Good day Sir, I want to consult to you what I’ve learn in your book and I want you to comment and add some idea. Because I want to make a troubleshooting guide line list to make my trouble shooting fast.
1. DEAD SET TV- In order to fire up the TV set, first I check is the PSU, B+ to fly back, horizontal section and fly back transformer, jungle IC. Please comment.
First any voltage on the secondary side, especially the B+ line? If there is low voltage on the B+, then solder out the middle leg of the H.O.T transistor and apply power briefly, does the TV fire now...if yes then the problem is on the secondary side…Check if the Hot is shorted or the fly back and the surrounding components.
If no voltage on the secondary (Zero) on all the lines then concentrate on the primary power supply.
Chap 4 of your book has the detailed lists on how to go about this exercise Bogie.
2.TV WITH COLOR PROBLEM- 1st I check the voltage of cathode pins of R,G,B, at CRT board, voltage on transistor or IC which driving the R,G,B, color and components related to it. My question is, is vertical IC also have a concern with regards to color problem?
In electronics Bogie, there is no guess work…only facts…Vertical ic is used to open the screen upwards and has nothing to do with the color. Again I say stick to the method I have used in your book...Usually color problems are the easiest to solve.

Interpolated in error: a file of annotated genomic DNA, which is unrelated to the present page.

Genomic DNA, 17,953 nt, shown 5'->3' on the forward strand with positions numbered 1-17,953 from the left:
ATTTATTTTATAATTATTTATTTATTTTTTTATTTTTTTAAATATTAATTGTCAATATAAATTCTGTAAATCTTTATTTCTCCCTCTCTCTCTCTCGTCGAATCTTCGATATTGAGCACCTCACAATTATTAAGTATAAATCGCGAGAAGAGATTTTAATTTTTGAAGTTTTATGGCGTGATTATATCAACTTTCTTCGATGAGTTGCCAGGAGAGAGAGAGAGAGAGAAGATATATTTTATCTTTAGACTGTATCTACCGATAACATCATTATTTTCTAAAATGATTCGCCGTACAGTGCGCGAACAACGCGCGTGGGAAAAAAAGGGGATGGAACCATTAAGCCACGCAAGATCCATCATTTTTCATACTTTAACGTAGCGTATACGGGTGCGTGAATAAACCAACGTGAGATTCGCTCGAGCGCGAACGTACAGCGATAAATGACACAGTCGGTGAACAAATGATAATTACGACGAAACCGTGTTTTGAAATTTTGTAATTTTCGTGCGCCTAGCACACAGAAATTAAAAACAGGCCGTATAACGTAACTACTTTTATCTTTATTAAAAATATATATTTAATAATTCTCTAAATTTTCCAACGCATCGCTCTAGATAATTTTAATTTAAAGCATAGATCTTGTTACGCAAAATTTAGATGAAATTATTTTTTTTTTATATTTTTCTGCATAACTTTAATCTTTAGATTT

3. What is your 1st move when you see a TV that has almost faded image display on white and a bit of green color?
This problem can be categorized as color problem.
4. How will I know if the CRT itself is the problem? What are the clues you will find in the display?
Take a 10K by 3 Watts resistor and solder a wire with clip on both end of the resistor, now with the TV on clip one end of this resistor to the Cold ground of the TV and the other pin on the Red Cathode-expect the screen to be all red now, move this again to Green Cathode the screen should turn Green, and last take it to the Blue cathode and the screen should turn Blue. If you do this and the entire three cathodes has the same brightness then consider the CRT tube is good.
5. JUNGLE IC- In order to function the jungle IC, it must have a 5v supply on it VCC pin. If the voltage beyond tolerance, trace backward. If found all components were good, try lifting up the jungle VCC pin. If the 5v appear, does it mean that the jungle IC is bad? Are there any indication/symptoms/clues just to know that the jungle is bad?
Usually Jungle ic use 9 volts supply, for 5 volts it usually used in Microprocessor. If 5 volts is low and the micro is getting hot then you can lift up the supply line and if this voltage goes up, then consider the micro is shorted. If the 5 volts is high then check if the 5 volts regulator is faulty.
Thank you so much for your reply Sir I have learn a lot mostly about teaching me on how to recognize the bad or good CRT. Because sons like me badly need guidance of a good father like you. I love Electronics, it is challenging but sometimes the challenge resulting to a bit of frustration but still quitter never wins...right.